And wow, can I tell you how amazing it was to buy that kit with all of the little bits all together after all of the programs where I’m scrounging through Michaels and the Dollar Store to get all of the random pieces? So nice. So so so nice.
I have very good things to say about Teacher’s Discovery too. What great customer service! And the kit was top notch too. The skull making supplies within the kit came from Mexican Sugar Skull, which is widely regarded as a real authority on the process and history and is where I found the useful instruction videos that I watched before making the skulls. It’s also a good spot to find sample decorating motifs that you can show to the teens for inspiration.
Fortuantely, there are lots of great resources out there upon which to draw. The Mexic-Arte Museum in Austin has a whole curriculum that includes games, activities, and lots of good background and conversation fodder.
I printed out a brief introduction to Dia de los Muertos from the Peabody Museum at Harvard for kids to take home and read.
I also printed up the Pan de Muertos recipe from a curricular resource from Denver Public Schools in case they wanted to get deeper into the traditions at home.
If your group is open to sharing personal details, you could use this as an opportunity to share memories of people in their lives who have died, and if you have display space in your library for teens, you could create a small ofrenda to display the skulls as well as information about the celebration.
Watch out for:
- You know how it goes. There’s always someone who’s goofing off and wasting supplies. Add sugar to the mix and it’s a sure thing. Pre-setting each workspace can help moderate the crazy as there’s less movement around the room. If you have the resources, giving each teen a complete set of supplies ensures that you won’t have a frosting hog.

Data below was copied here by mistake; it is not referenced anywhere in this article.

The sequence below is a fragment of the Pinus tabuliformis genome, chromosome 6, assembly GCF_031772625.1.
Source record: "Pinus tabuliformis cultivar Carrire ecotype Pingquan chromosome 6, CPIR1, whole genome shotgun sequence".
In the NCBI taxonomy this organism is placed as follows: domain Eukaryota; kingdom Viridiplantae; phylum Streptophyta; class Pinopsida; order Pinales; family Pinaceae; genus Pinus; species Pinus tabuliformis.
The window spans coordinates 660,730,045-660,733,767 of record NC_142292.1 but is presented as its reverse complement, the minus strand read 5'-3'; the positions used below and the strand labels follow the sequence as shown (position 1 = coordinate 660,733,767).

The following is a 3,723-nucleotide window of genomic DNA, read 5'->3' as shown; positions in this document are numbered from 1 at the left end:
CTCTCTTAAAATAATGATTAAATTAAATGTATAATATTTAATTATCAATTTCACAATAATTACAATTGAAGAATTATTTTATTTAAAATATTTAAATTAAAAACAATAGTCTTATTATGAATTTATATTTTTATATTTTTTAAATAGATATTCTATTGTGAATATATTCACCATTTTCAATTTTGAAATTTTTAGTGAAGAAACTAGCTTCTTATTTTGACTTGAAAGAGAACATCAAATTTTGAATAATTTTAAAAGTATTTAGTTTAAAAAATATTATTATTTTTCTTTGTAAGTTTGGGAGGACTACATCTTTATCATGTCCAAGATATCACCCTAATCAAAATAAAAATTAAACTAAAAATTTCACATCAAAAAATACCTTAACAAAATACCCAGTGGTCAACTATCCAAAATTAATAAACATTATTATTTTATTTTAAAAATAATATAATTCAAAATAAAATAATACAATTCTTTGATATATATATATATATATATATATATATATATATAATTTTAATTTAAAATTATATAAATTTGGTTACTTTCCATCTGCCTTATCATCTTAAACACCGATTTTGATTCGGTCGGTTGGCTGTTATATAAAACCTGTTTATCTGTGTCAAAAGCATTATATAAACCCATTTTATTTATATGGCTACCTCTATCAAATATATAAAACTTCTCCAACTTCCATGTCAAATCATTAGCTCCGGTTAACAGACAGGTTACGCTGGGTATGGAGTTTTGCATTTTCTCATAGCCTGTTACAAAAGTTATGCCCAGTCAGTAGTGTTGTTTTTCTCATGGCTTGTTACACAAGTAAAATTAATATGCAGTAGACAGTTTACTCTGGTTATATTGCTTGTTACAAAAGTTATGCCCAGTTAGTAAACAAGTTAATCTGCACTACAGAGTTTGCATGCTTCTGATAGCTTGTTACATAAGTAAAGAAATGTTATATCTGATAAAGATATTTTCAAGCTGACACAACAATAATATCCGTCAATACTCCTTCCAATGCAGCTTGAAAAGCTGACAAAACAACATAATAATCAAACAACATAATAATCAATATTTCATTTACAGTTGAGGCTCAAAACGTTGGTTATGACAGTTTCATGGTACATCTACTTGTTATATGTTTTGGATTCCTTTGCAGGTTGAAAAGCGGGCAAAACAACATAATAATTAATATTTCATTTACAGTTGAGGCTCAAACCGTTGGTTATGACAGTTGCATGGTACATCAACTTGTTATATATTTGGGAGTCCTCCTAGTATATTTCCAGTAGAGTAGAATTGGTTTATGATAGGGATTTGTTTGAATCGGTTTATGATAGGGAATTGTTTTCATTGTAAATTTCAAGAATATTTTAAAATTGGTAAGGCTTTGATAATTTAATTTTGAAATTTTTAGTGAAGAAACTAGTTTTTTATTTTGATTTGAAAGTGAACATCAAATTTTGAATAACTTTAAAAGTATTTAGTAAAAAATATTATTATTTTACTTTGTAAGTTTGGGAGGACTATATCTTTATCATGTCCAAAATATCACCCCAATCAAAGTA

- Remind the teens that though these are technically edible till you cover them with glue and sequins, they are not supposed to be eaten. Especially if your library has policies regarding food prepared at home. This is not food, it is a craft medium. If the food ban is especially severe, you could replicate the skulls with a flour/salt dough (still technically food but wholly unappealing to the palate) or Crayola Model Magic clay (which would significantly increase the cost). This would also mean you’d have to make the skulls much further in advance for drying time.
- Make the skulls far enough in advance that they are completely dry – at least 24 hours ahead.
- If your teens are on bikes or if they have to leave early, you may want to have a place for them to store their creations till they are fully dry, or advise them to bring something to transport their skull. A plastic take out container or something like that.
- I really hope this wouldn’t be a concern, but it’s possible that some community members could be offended at the skull imagery. If this is the case, go back to the cultural reference links above.
About Karen Jensen, MLS
Karen Jensen has been a Teen Services Librarian for almost 30 years. She created TLT in 2011 and is the co-editor of The Whole Library Handbook: Teen Services with Heather Booth (ALA Editions, 2014).